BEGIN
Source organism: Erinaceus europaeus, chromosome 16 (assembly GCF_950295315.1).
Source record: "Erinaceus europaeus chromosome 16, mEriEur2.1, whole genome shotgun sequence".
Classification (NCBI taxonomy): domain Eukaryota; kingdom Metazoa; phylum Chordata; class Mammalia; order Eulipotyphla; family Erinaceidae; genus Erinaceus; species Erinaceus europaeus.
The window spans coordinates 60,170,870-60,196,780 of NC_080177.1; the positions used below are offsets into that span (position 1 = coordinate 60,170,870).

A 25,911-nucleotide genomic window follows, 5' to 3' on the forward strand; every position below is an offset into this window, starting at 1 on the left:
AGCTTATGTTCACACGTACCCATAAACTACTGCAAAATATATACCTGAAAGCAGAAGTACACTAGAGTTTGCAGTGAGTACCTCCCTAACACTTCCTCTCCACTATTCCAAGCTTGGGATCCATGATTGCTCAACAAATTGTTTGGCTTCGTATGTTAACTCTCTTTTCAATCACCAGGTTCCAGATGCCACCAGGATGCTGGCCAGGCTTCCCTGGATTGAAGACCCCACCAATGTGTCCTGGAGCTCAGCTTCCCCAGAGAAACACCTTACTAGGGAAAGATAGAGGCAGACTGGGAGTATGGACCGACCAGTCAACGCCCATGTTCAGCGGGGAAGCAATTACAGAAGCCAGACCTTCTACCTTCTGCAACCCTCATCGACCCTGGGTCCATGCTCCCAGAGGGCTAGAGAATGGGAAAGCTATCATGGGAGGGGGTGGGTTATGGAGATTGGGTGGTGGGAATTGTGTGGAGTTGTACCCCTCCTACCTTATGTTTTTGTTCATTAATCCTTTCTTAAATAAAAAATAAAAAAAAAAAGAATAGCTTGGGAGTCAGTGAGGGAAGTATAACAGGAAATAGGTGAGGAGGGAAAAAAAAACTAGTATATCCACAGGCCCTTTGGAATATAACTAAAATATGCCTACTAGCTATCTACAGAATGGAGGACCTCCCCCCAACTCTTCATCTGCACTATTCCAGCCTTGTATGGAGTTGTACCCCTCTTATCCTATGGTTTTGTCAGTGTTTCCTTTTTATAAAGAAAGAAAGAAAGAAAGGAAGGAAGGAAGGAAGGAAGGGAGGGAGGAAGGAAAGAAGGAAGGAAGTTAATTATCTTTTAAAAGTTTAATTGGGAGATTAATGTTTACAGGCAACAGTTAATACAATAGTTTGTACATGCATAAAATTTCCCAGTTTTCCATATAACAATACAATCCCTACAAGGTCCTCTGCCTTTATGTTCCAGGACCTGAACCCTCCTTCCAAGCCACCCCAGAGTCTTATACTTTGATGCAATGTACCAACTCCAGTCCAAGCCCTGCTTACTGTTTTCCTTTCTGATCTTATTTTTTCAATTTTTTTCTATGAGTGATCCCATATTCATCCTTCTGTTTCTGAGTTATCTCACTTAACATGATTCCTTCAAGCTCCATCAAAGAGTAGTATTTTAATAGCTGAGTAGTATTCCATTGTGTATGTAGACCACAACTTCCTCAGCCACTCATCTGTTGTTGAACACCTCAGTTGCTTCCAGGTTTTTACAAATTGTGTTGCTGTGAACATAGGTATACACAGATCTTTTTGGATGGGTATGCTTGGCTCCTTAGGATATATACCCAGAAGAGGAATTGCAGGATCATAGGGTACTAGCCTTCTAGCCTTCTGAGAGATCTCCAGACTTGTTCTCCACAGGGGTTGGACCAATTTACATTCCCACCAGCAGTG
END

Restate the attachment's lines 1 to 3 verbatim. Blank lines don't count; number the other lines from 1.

Source organism: Erinaceus europaeus, chromosome 16 (assembly GCF_950295315.1).
Source record: "Erinaceus europaeus chromosome 16, mEriEur2.1, whole genome shotgun sequence".
Classification (NCBI taxonomy): domain Eukaryota; kingdom Metazoa; phylum Chordata; class Mammalia; order Eulipotyphla; family Erinaceidae; genus Erinaceus; species Erinaceus europaeus.